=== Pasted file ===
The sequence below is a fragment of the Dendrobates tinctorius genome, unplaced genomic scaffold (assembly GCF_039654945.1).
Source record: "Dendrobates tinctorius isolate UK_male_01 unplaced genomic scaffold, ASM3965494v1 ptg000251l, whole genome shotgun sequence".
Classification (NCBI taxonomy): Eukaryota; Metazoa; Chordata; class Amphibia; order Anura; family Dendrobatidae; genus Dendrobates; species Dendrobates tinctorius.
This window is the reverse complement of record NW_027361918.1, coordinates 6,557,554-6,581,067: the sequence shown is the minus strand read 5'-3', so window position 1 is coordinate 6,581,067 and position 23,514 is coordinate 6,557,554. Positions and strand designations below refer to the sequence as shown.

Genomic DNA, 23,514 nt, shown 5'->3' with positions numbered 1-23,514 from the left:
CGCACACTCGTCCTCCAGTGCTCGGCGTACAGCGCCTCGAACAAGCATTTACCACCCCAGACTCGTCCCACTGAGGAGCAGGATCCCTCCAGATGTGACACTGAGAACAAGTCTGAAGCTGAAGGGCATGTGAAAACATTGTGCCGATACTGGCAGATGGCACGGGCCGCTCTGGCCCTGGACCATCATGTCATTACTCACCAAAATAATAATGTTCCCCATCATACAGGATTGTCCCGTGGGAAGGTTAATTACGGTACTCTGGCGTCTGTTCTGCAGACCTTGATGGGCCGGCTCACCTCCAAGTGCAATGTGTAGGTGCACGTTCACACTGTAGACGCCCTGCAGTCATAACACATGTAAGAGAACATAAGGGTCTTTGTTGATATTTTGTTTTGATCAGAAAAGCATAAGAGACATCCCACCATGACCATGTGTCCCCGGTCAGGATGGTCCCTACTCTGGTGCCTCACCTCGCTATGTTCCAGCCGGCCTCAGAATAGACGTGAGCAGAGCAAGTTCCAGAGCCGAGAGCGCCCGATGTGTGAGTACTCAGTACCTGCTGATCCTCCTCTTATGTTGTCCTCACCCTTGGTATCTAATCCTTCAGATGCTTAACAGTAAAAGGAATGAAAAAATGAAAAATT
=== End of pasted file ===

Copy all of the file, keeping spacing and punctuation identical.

The sequence below is a fragment of the Dendrobates tinctorius genome, unplaced genomic scaffold (assembly GCF_039654945.1).
Source record: "Dendrobates tinctorius isolate UK_male_01 unplaced genomic scaffold, ASM3965494v1 ptg000251l, whole genome shotgun sequence".
Classification (NCBI taxonomy): Eukaryota; Metazoa; Chordata; class Amphibia; order Anura; family Dendrobatidae; genus Dendrobates; species Dendrobates tinctorius.
This window is the reverse complement of record NW_027361918.1, coordinates 6,557,554-6,581,067: the sequence shown is the minus strand read 5'-3', so window position 1 is coordinate 6,581,067 and position 23,514 is coordinate 6,557,554. Positions and strand designations below refer to the sequence as shown.

Genomic DNA, 23,514 nt, shown 5'->3' with positions numbered 1-23,514 from the left:
CGCACACTCGTCCTCCAGTGCTCGGCGTACAGCGCCTCGAACAAGCATTTACCACCCCAGACTCGTCCCACTGAGGAGCAGGATCCCTCCAGATGTGACACTGAGAACAAGTCTGAAGCTGAAGGGCATGTGAAAACATTGTGCCGATACTGGCAGATGGCACGGGCCGCTCTGGCCCTGGACCATCATGTCATTACTCACCAAAATAATAATGTTCCCCATCATACAGGATTGTCCCGTGGGAAGGTTAATTACGGTACTCTGGCGTCTGTTCTGCAGACCTTGATGGGCCGGCTCACCTCCAAGTGCAATGTGTAGGTGCACGTTCACACTGTAGACGCCCTGCAGTCATAACACATGTAAGAGAACATAAGGGTCTTTGTTGATATTTTGTTTTGATCAGAAAAGCATAAGAGACATCCCACCATGACCATGTGTCCCCGGTCAGGATGGTCCCTACTCTGGTGCCTCACCTCGCTATGTTCCAGCCGGCCTCAGAATAGACGTGAGCAGAGCAAGTTCCAGAGCCGAGAGCGCCCGATGTGTGAGTACTCAGTACCTGCTGATCCTCCTCTTATGTTGTCCTCACCCTTGGTATCTAATCCTTCAGATGCTTAACAGTAAAAGGAATGAAAAAATGAAAAATT